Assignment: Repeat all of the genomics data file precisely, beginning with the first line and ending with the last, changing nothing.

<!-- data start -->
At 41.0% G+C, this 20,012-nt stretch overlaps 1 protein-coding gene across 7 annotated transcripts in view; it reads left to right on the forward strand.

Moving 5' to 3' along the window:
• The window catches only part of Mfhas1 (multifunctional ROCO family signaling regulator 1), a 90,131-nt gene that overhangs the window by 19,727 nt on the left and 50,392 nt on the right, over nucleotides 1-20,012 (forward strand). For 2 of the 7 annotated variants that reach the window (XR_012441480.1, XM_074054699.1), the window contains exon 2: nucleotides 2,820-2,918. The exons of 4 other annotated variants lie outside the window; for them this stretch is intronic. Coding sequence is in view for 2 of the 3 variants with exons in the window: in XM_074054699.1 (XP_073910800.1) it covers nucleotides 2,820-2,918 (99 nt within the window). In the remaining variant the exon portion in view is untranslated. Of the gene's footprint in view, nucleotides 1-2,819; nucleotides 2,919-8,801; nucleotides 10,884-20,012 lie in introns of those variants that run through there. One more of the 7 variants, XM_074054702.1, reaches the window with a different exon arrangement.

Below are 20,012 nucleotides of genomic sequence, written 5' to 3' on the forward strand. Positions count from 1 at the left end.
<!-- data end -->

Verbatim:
At 41.0% G+C, this 20,012-nt stretch overlaps 1 protein-coding gene across 7 annotated transcripts in view; it reads left to right on the forward strand.

Moving 5' to 3' along the window:
• The window catches only part of Mfhas1 (multifunctional ROCO family signaling regulator 1), a 90,131-nt gene that overhangs the window by 19,727 nt on the left and 50,392 nt on the right, over nucleotides 1-20,012 (forward strand). For 2 of the 7 annotated variants that reach the window (XR_012441480.1, XM_074054699.1), the window contains exon 2: nucleotides 2,820-2,918. The exons of 4 other annotated variants lie outside the window; for them this stretch is intronic. Coding sequence is in view for 2 of the 3 variants with exons in the window: in XM_074054699.1 (XP_073910800.1) it covers nucleotides 2,820-2,918 (99 nt within the window). In the remaining variant the exon portion in view is untranslated. Of the gene's footprint in view, nucleotides 1-2,819; nucleotides 2,919-8,801; nucleotides 10,884-20,012 lie in introns of those variants that run through there. One more of the 7 variants, XM_074054702.1, reaches the window with a different exon arrangement.

Below are 20,012 nucleotides of genomic sequence, written 5' to 3' on the forward strand. Positions count from 1 at the left end.